Noteworthy Extras: Though it’s also available on the visually superior Blu-ray, the DVD set linked above comes in a handsome faux yearbook with tons of photos; there’s also a panel featuring the show’s cast and creatives from the Museum of Television & Radio; original cast auditions; and deleted scenes.

Can I Just Stream It?: You can stream it, but only if you made like a mathlete and crunched the numbers on this.

Key & Peele (2012-2015)

What It Is: The titular Keegan-Michael Key and Jordan Peele perform comedy sketches about current events, racial insensitivity (or worse), and college football players’ names, among many other topics.

Noteworthy Extras: Audio commentary by both stars; clips of them performing live; webisodes of characters (Peele and Key) offering critiques to improve the show; and interviews.

Can I Just Stream It?: No need to contact your anger translator: it is available to stream.

The Larry Sanders Show (1992-1998)

What It Is: Late-night talk show host Larry (Garry Shandling) tries to make a good show with the help of his invaluable producer Artie (Rip Torn), and some hindrance from his sidekick Hank (Jeffrey Tambor) and the fractious celebrities who pass through, playing “themselves.”

Noteworthy Extras: Multiple episode commentaries; deleted scenes for some of the most beloved episodes; outtake reels; and a full-length documentary on the show.

Can I Just Stream It?: You think Artie wouldn’t make sure it was as widely available as possible? Yes, you can stream it.

Monty Python’s Flying Circus (1969-1974)

What It Is: Before there were Broadway musicals spun off from madcap movies, there was this sketch show, featuring some of the most highly educated men in Britain doing some of the stupidest things BBC viewers had ever seen.

Noteworthy Extras: A staggering amount of filmed and studio outtakes, extended animation sequences and interviews.

Can I Just Stream It?: No need to have an argument about it with anyone, professional or otherwise: you can

NewsRadio (1995-1999)

What It Is: The staff at New York City radio station WNYX try to report and broadcast the news despite the roadblocks presented by one another’s quirks, and the whims of billionaire station owner Jimmy James (Stephen Root).

Noteworthy Extras: Gag reels; featurettes on the episodes “Space” and “Mistake”; and dozens of episode commentaries from cast and creatives.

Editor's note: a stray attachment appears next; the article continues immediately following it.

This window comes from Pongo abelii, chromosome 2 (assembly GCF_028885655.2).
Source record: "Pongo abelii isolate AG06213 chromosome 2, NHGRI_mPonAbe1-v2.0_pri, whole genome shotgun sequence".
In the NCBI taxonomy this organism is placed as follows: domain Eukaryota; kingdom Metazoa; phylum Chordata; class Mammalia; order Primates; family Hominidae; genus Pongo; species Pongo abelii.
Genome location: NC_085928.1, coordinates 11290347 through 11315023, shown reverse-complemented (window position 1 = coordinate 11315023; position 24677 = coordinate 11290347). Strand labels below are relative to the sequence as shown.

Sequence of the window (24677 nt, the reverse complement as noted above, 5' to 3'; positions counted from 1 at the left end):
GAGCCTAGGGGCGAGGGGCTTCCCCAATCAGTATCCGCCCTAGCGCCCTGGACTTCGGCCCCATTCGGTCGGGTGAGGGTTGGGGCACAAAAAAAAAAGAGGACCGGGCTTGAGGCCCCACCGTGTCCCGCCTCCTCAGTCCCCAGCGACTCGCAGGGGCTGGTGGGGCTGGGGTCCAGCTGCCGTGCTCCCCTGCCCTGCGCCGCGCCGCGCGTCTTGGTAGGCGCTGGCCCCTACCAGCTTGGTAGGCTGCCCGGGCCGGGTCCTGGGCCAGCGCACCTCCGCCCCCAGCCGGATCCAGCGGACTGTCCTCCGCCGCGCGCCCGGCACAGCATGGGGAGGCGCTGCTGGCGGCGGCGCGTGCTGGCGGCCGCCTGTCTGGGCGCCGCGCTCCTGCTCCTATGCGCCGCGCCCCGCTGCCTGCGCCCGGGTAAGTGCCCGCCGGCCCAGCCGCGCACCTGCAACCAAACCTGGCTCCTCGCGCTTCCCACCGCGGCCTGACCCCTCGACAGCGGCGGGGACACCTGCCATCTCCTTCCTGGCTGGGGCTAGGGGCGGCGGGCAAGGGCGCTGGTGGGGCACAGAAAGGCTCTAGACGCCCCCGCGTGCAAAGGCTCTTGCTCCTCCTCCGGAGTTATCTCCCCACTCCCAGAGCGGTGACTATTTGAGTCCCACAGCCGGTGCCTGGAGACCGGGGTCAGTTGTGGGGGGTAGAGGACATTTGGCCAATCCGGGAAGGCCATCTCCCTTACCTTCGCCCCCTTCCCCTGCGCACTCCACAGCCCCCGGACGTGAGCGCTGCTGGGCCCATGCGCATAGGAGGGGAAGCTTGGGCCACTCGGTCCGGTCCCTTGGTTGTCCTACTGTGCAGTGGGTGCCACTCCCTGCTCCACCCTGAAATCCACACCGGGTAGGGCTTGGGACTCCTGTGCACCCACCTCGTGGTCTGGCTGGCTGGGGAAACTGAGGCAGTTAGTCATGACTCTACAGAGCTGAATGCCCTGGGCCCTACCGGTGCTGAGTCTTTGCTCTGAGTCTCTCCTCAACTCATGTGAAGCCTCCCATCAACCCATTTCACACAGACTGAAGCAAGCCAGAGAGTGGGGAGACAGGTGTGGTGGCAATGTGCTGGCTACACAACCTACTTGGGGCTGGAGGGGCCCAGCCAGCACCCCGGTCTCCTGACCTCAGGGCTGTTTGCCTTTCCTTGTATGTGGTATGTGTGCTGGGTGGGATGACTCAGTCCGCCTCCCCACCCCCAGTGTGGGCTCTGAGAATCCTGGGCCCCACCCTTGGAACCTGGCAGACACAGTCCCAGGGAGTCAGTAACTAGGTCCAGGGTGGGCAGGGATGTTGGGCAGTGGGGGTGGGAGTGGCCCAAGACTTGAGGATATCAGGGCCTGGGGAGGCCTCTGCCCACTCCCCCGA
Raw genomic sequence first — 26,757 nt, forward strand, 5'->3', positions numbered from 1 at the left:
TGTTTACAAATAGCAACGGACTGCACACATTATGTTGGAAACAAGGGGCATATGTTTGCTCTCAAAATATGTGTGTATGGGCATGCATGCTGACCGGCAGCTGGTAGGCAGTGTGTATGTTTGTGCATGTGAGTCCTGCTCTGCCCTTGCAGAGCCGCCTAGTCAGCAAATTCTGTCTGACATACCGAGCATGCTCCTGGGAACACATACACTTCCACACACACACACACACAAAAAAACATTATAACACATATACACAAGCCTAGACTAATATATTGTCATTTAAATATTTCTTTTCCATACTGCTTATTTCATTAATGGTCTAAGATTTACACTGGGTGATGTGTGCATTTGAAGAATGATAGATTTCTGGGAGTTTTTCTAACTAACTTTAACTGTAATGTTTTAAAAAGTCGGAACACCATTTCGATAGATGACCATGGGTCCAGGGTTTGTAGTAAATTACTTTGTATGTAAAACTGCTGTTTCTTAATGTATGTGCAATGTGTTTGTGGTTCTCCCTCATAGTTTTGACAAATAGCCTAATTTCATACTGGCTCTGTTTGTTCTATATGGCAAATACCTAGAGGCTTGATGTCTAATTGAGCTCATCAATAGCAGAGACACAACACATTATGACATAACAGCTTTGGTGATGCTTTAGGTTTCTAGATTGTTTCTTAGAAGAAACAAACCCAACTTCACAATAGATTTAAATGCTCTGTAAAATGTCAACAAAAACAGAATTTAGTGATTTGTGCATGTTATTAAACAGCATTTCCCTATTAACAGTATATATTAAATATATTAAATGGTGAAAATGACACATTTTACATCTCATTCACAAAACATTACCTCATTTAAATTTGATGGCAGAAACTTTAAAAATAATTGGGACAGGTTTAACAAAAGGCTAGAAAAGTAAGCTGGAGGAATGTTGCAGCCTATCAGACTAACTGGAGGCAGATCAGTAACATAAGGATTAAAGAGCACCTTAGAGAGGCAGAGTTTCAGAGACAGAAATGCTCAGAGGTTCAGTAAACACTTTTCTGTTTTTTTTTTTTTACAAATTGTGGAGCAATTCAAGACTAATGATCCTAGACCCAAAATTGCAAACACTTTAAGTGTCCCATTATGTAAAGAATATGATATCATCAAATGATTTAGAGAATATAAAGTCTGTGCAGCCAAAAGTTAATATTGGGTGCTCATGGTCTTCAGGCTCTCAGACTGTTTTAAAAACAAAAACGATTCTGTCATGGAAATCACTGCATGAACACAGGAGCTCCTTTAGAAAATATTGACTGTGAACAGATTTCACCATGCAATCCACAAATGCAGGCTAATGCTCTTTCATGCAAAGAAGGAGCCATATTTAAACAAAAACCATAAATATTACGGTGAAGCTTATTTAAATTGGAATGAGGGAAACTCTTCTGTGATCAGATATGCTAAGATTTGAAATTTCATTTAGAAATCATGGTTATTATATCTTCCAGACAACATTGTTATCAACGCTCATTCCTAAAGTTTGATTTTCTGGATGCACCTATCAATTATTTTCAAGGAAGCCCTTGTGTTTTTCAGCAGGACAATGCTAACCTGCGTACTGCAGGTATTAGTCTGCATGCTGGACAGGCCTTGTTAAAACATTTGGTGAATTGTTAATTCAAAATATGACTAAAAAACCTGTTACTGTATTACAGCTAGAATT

Can I Just Stream It?: This just in: yes.

The Office (2005-2013)

What It Is: A (generally) unseen documentary crew films the goings-on at the Scranton, PA office of the Dunder-Mifflin paper company, with special focus on annoying manager Michael Scott (Steve Carell).

Noteworthy Extras: Episode commentaries; deleted scenes and extended episodes; acclaimed webisodes; and the series finale table read.

Can I Just Stream It?: If you don’t want to buy a DVD player and then watch its logo fly around your TV in screensaver form: yes, it is streaming on several platforms.

Police Squad! (1982)

What It Is: The Naked Gun movies spun off from this short-lived show, in which Detective Frank Drebin (Leslie Nielsen) bumbles through crime solving, with extremely slapstick results.

Noteworthy Extras: Commentaries on fully half the episodes (sure, there are only six, but still!); casting tests; an interview with Nielsen; and a production memo listing cuts producers had to make at the direction of network censors.

Can I Just Stream It?: Not legally, which makes this set all the more worth acquiring. 

The Young Ones (1982-1984)

What It Is: Four British university students share a house and get into surreal situations, often involving hot music acts of the day.

Noteworthy Extras: A making-of documentary; interviews with other performers on the show’s influence; a featurette on the show’s place in the punk scene; and full episodes of Bottom and Filthy Rich & Catflap, starring Young Ones alumni Adrian Edmondson and Rik Mayall. 

Can I Just Stream It?: Tell all your housemates that yes, you can.